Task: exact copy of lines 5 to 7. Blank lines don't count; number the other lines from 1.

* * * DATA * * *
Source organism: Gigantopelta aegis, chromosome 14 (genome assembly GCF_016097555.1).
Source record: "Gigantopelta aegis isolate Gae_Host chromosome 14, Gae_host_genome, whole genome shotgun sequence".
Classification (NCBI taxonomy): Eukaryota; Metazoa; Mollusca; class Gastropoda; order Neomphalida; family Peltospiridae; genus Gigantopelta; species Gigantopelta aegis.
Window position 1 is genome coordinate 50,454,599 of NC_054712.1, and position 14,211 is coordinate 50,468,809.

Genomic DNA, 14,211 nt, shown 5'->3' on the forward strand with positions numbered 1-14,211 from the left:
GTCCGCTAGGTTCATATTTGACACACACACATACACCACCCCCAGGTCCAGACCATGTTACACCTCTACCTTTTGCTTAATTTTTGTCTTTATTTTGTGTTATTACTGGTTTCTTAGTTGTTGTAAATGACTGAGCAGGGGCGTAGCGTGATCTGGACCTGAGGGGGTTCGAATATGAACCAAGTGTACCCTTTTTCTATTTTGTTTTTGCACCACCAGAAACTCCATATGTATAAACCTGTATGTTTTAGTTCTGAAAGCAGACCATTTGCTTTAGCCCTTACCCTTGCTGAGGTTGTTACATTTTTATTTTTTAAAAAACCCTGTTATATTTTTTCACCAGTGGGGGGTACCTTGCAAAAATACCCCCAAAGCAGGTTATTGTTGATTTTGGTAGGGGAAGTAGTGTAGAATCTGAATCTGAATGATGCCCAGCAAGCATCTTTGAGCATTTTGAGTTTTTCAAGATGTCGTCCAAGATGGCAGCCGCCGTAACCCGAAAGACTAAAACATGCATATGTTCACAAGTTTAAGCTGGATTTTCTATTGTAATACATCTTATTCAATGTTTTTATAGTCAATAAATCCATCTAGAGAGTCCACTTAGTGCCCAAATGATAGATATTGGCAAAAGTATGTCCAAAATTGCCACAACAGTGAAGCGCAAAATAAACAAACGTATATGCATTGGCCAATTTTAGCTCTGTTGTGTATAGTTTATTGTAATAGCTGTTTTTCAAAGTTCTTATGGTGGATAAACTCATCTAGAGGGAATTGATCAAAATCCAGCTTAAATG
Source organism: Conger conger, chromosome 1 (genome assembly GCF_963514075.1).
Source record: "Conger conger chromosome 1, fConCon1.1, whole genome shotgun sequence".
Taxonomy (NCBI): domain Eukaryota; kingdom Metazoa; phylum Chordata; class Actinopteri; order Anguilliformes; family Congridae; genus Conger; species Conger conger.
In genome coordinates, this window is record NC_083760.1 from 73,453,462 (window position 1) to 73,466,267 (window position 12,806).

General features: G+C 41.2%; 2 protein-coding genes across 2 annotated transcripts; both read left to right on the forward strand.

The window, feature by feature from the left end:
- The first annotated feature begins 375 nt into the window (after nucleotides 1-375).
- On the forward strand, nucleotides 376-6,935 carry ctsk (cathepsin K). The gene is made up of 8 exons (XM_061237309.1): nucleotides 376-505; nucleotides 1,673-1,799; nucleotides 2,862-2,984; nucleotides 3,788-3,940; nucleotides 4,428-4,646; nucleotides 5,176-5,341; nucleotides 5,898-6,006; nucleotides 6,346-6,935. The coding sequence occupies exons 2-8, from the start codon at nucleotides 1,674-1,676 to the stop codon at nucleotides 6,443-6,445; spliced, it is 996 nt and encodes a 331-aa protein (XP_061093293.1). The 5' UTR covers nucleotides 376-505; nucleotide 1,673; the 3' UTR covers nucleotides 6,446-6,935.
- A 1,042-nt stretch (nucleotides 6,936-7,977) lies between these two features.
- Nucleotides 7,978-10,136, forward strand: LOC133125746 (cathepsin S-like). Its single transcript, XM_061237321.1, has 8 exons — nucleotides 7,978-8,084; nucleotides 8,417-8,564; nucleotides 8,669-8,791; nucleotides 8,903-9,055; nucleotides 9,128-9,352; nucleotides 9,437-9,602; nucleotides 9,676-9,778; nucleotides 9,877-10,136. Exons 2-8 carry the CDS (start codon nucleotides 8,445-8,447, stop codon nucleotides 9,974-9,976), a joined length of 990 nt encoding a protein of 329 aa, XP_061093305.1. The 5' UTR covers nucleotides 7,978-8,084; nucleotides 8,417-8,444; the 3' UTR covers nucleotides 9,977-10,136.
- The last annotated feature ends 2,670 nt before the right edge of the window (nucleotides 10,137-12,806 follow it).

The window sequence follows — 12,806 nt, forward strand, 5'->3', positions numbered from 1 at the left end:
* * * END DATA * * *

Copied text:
Genomic DNA, 14,211 nt, shown 5'->3' on the forward strand with positions numbered 1-14,211 from the left:
GTCCGCTAGGTTCATATTTGACACACACACATACACCACCCCCAGGTCCAGACCATGTTACACCTCTACCTTTTGCTTAATTTTTGTCTTTATTTTGTGTTATTACTGGTTTCTTAGTTGTTGTAAATGACTGAGCAGGGGCGTAGCGTGATCTGGACCTGAGGGGGTTCGAATATGAACCAAGTGTACCCTTTTTCTATTTTGTTTTTGCACCACCAGAAACTCCATATGTATAAACCTGTATGTTTTAGTTCTGAAAGCAGACCATTTGCTTTAGCCCTTACCCTTGCTGAGGTTGTTACATTTTTATTTTTTAAAAAACCCTGTTATATTTTTTCACCAGTGGGGGGTACCTTGCAAAAATACCCCCAAAGCAGGTTATTGTTGATTTTGGTAGGGGAAGTAGTGTAGAATCTGAATCTGAATGATGCCCAGCAAGCATCTTTGAGCATTTTGAGTTTTTCAAGATGTCGTCCAAGATGGCAGCCGCCGTAACCCGAAAGACTAAAACATGCATATGTTCACAAGTTTAAGCTGGATTTTCTATTGTAATACATCTTATTCAATGTTTTTATAGTCAATAAATCCATCTAGAGAGTCCACTTAGTGCCCAAATGATAGATATTGGCAAAAGTATGTCCAAAATTGCCACAACAGTGAAGCGCAAAATAAACAAACGTATATGCATTGGCCAATTTTAGCTCTGTTGTGTATAGTTTATTGTAATAGCTGTTTTTCAAAGTTCTTATGGTGGATAAACTCATCTAGAGGGAATTGATCAAAATCCAGCTTAAATG
Source organism: Conger conger, chromosome 1 (genome assembly GCF_963514075.1).